Africa in our Lives: Kazeem Kẹ́hìndé Sanuth

The African Studies Program congratulates Kazeem Kẹ́hìndé Sanuth, a UW-Madison alum, on his new position as the Associate Director of National African Language Resource Center (NALRC) at the Indiana University, Bloomington.

Kazeem graduated from UW with his PhD in Second Language Acquisition (2019), focusing on the pedagogy of Less Commonly Taught Languages. He received his M.A. from the Department of African Languages and Literature —now the African Cultural Studies program.

Kazeem found his passion for language in Nigeria, where he studied English education at the University of Lagos in Nigeria. In 2008, he received a Fulbright Language Teaching Assistantship (FLTA) with UW, which helped him appreciate the importance of teaching Yoruba. “I realized the value in teaching my native language,” he said, which he did with a perspective rooted in the pedagogical tools he learned through his bachelor’s degree in education from the University of Lagos.

Kazeem’s dissertation looked at language in the study abroad context—specifically Yoruba language learners’ social-interactional and cultural practices in southwest Nigeria. He analyzed interactions involving learners, teachers, host families, and random community members to understand what happens when they all come into contact within the study abroad setting. Tracing these interaction episodes, Kazeem examined both the pattern of language use and the ideologies reflected in the discourses they all engaged in.

Kazeem reflects that his time at UW prepared him for his previous and current position at Indiana University. Through engagement with African Studies, Kazeem developed professional skills and found his interest in outreach. Opportunities such as African Storytelling on Wheels, World Languages Day, and work experience with the PEOPLE program allowed Kazeem to connect with the broader Madison community, tell stories, and teach everyday people about Africa. The lessons he learned in these experiences have guided his mission for his postgraduate career.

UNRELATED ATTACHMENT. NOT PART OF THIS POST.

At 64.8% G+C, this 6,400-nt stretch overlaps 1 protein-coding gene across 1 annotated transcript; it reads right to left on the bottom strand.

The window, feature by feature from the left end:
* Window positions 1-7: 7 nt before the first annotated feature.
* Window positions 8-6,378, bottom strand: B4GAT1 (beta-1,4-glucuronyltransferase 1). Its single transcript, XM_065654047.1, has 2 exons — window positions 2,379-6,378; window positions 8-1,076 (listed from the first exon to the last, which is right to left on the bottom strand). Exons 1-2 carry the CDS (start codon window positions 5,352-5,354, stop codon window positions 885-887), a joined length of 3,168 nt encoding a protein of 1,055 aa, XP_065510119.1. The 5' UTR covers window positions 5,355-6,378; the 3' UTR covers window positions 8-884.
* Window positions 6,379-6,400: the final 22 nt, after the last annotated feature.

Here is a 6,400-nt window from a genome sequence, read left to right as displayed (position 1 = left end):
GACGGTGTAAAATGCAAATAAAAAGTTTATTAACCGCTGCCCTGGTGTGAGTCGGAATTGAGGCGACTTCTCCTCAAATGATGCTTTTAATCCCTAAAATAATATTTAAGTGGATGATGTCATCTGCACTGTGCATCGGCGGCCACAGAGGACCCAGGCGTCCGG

After earning his PhD, Kazeem worked as the International Education Outreach Administrator at the School of Global International Studies of Indiana University. There, he connected with eight different Title VI centers to expand and align their outreach capacities. This position gave Kazeem a chance to connect with scholars and administrators worldwide, which he describes as “very humbling,” after his research in a West African community.

Based on his experience, Kazeem came to the NARLC with an abundance of ideas for the multifaceted center. From publishing textbooks to developing materials and training, Kazeem oversees the day to day operations there. He intends to support programs’ continued success, such as those that offer pedagogical resources and professional development. He also wants to expand the center’s potential through new training and networking opportunities. Ultimately, Kazeem wants to enhance the professionalization of the field of African language teaching.

At the end of our interview, I asked Kazeem if he had anything else he wanted to add. He said: “In my opinion, Madison is the best small city in the Midwest.” We hope to see you again here soon, Kazeem.